¶ 23 On appeal, United argues: (1) based on the doctrines of judicial estoppel and collateral estoppel, the issue of Mr. Buckley's refusal to cooperate for failing to appear at the arbitration hearing could not be relitigated; (2) the evidence demonstrated United took reasonable steps to assure Mr. Buckley's participation at the arbitration hearing and demonstrated Mr. Buckley's refusal to cooperate; and (3) United was substantially prejudiced by Mr. Buckley's failure to appear at the arbitration hearing. United further argues, "in the alternative," that the trial court in the personal injury suit erred by entering the order to debar Mr. Buckley's rejection of the award where there was evidence that his failure to appear at the arbitration hearing was inadvertent. United asks that the order debarring rejection now be reversed.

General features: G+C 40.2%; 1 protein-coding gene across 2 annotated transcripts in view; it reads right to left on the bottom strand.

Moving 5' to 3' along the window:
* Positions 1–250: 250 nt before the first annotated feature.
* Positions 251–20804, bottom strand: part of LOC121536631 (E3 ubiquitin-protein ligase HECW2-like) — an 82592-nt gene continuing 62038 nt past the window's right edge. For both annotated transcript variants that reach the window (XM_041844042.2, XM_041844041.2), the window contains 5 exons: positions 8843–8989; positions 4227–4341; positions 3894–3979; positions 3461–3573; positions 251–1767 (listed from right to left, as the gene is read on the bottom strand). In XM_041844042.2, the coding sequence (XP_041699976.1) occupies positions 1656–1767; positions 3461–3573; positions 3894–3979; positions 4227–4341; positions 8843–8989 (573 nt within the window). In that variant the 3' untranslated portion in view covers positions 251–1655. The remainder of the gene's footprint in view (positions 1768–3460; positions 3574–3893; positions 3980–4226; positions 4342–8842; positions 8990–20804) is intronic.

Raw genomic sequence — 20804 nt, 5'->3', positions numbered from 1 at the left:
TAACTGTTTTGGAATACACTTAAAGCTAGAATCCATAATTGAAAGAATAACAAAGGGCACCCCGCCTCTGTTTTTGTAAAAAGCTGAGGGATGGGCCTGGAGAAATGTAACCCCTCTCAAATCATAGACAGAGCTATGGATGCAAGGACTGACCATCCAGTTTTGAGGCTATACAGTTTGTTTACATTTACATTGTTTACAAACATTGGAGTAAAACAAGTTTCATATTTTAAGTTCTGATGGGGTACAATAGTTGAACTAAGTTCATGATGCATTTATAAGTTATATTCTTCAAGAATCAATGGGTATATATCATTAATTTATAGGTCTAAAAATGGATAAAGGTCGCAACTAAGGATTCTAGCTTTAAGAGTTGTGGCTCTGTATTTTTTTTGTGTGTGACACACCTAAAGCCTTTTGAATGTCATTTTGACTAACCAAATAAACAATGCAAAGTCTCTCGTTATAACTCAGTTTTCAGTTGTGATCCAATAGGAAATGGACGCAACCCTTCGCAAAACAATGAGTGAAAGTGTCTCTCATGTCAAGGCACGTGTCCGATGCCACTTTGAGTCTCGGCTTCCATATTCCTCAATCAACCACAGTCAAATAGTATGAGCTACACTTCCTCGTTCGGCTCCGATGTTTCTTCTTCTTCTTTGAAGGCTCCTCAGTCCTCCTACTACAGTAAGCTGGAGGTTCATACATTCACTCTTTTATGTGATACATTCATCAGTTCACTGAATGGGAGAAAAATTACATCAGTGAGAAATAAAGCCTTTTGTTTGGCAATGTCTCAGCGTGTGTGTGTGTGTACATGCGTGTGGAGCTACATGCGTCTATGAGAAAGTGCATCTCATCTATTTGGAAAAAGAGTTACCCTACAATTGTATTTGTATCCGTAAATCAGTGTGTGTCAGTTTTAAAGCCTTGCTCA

¶ 24 ANALYSIS

¶ 25 Assistance and Cooperation Provision

¶ 26 An assistance and cooperation provision "enables an insurer to prepare its defense to a loss claim and prevents collusion between the insured and injured party." Founders Insurance Co. v. Shaikh, 405 Ill. App. 3d 367, 374 (2010). "In an action wherein the insurer asserts a breach of the cooperation clause, the burden of proof is upon the insurer to prove what in law constitutes the breach." M.F.A. Mutual Insurance Co. v. Cheek, 66 Ill. 2d 492, 496 (1977).